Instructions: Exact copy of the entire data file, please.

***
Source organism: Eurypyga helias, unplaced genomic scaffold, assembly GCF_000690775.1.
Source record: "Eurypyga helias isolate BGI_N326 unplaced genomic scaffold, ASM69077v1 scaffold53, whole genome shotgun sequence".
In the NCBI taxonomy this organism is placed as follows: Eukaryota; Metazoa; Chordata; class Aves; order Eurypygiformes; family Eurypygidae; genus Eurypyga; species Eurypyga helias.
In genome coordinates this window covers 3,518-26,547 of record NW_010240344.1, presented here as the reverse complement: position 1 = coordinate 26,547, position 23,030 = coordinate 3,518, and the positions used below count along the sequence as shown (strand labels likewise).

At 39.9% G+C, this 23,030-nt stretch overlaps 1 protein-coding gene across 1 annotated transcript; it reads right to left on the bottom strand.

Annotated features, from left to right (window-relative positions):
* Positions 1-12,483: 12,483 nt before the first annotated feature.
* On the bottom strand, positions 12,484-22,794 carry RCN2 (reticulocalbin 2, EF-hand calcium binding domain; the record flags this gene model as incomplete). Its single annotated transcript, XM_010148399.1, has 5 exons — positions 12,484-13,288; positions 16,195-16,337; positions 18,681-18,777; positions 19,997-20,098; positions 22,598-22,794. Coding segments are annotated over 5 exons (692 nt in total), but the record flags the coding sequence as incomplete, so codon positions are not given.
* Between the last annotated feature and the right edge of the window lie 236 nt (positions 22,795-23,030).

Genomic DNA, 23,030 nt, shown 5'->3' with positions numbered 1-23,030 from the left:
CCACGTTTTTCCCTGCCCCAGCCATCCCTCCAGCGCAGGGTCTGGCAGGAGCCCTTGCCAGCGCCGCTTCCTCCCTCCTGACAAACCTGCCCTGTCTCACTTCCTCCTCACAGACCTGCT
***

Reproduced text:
Source organism: Eurypyga helias, unplaced genomic scaffold, assembly GCF_000690775.1.
Source record: "Eurypyga helias isolate BGI_N326 unplaced genomic scaffold, ASM69077v1 scaffold53, whole genome shotgun sequence".
In the NCBI taxonomy this organism is placed as follows: Eukaryota; Metazoa; Chordata; class Aves; order Eurypygiformes; family Eurypygidae; genus Eurypyga; species Eurypyga helias.
In genome coordinates this window covers 3,518-26,547 of record NW_010240344.1, presented here as the reverse complement: position 1 = coordinate 26,547, position 23,030 = coordinate 3,518, and the positions used below count along the sequence as shown (strand labels likewise).

At 39.9% G+C, this 23,030-nt stretch overlaps 1 protein-coding gene across 1 annotated transcript; it reads right to left on the bottom strand.

Annotated features, from left to right (window-relative positions):
* Positions 1-12,483: 12,483 nt before the first annotated feature.
* On the bottom strand, positions 12,484-22,794 carry RCN2 (reticulocalbin 2, EF-hand calcium binding domain; the record flags this gene model as incomplete). Its single annotated transcript, XM_010148399.1, has 5 exons — positions 12,484-13,288; positions 16,195-16,337; positions 18,681-18,777; positions 19,997-20,098; positions 22,598-22,794. Coding segments are annotated over 5 exons (692 nt in total), but the record flags the coding sequence as incomplete, so codon positions are not given.
* Between the last annotated feature and the right edge of the window lie 236 nt (positions 22,795-23,030).

Genomic DNA, 23,030 nt, shown 5'->3' with positions numbered 1-23,030 from the left:
CCACGTTTTTCCCTGCCCCAGCCATCCCTCCAGCGCAGGGTCTGGCAGGAGCCCTTGCCAGCGCCGCTTCCTCCCTCCTGACAAACCTGCCCTGTCTCACTTCCTCCTCACAGACCTGCT